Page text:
The Justice Department collected a lot of money in civil and criminal cases during the last fiscal year. Attorney General Eric Holder totaled it up, and came to at least $8 billion.
“The department’s enforcement actions not only help to ensure justice is served, but also deliver a valuable return to the American people,” said Holder. “It is critical that Congress provide the resources necessary to match the department’s mounting caseload. As these figures show, supporting our federal prosecutors is a sound investment.”
The statistics indicate that in FY 2013, approximately $5.9 billion was collected by the department’s litigating divisions and the U.S. Attorneys’ offices in individually and jointly handled civil actions. The largest civil collections, according to the department, were from affirmative civil enforcement cases, in which the United States recovered government money lost to fraud or other misconduct and collected fines imposed on individuals and/or corporations for violations of federal health, safety, civil rights or environmental laws. The Justice Department said that this number included approximately $3.2 billion related to health care fraud and more than $430 million related to environmental cases. In addition, civil debts were collected on behalf of several federal agencies, including the Department of Housing and Urban Development, the Department of Health and Human Services, the Internal Revenue Service, the Small Business Administration and the Department of Education.
The Justice Department’s litigating divisions and U.S. Attorneys’ offices also collected approximately $2.2 billion in restitution, criminal fines, and felony assessments. This total included more than $450 million in criminal fines associated with health care fraud, more than $600 million in antitrust violation fines, more than $390 million in fines for environmental violations and more than $42 million in fines for tax fraud violations, according to the Justice Department.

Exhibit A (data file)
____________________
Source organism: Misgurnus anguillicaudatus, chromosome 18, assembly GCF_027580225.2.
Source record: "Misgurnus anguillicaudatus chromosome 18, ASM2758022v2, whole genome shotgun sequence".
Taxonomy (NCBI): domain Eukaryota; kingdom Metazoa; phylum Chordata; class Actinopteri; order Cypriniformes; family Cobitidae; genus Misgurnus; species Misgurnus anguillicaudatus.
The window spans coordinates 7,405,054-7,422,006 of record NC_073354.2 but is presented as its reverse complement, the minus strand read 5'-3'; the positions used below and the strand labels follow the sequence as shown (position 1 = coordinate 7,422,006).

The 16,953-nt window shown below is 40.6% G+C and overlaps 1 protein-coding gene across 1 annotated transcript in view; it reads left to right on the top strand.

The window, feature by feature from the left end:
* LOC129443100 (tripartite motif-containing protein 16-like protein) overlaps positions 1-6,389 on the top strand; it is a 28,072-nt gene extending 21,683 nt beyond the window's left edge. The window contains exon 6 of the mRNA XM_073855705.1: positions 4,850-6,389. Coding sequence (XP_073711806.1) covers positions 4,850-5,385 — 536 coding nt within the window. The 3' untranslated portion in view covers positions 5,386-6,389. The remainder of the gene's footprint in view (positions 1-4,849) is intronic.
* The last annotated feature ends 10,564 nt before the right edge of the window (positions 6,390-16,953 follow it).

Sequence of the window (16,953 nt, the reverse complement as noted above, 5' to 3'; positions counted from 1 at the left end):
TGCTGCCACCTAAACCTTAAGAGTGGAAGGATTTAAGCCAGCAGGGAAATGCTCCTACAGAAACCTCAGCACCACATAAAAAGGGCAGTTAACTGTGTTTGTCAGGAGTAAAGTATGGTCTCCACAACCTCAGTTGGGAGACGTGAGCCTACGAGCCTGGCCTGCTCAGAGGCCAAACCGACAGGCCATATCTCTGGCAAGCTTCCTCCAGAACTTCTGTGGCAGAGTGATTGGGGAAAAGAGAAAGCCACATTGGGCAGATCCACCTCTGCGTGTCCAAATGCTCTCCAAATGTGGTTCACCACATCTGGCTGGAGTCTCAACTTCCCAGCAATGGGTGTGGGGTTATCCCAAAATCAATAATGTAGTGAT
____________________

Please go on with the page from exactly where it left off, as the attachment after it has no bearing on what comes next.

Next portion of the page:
The approximately $8.1 billion taken in by the department as a whole in FY 2013 represents nearly three times the approximately $2.76 billion of the department’s direct appropriations that pay for the 94 U.S. Attorneys’ offices and its main litigating divisions.
The total includes all monies collected as a result of Justice Department-led enforcement actions and negotiated civil settlements. It includes more than $5.48 billion in payments made directly to the Justice Department, and $2.61 billion in indirect payments made to other federal agencies, states, and other designated recipients. In measuring collections recovered in FY 2013, the Justice Department said that the figure included some cases that were resolved in previous years but the proceeds of which were collected in FY 2013. The Justice Department provided the following highlights:
Health Care Fraud
As in previous years, the largest collections related to health care fraud. For example, the Justice Department collected more than $800 million of its total $1.5 billion settlement with Abbott Laboratories resolving criminal and civil allegations that Abbott illegally promoted the drug Depakote to treat agitation and aggression in elderly dementia patients and schizophrenia when neither of these uses was approved as safe and effective by the FDA. Of the total, Abbott paid a $500 criminal fine in FY 2012 following its guilty plea (the total $1.5 billion settlement also includes nearly $200 million in forfeited assets). In another major pharmaceutical case, the U.S. collected more than $748 million from its total $762 million settlement (including $14 million in forfeited assets) with biotech giant Amgen Inc. to settle allegations including Amgen’s illegal promotion of Aranesp, a drug used to treat anemia, in doses not approved by the FDA and for off-label use to treat non-anemia-related conditions.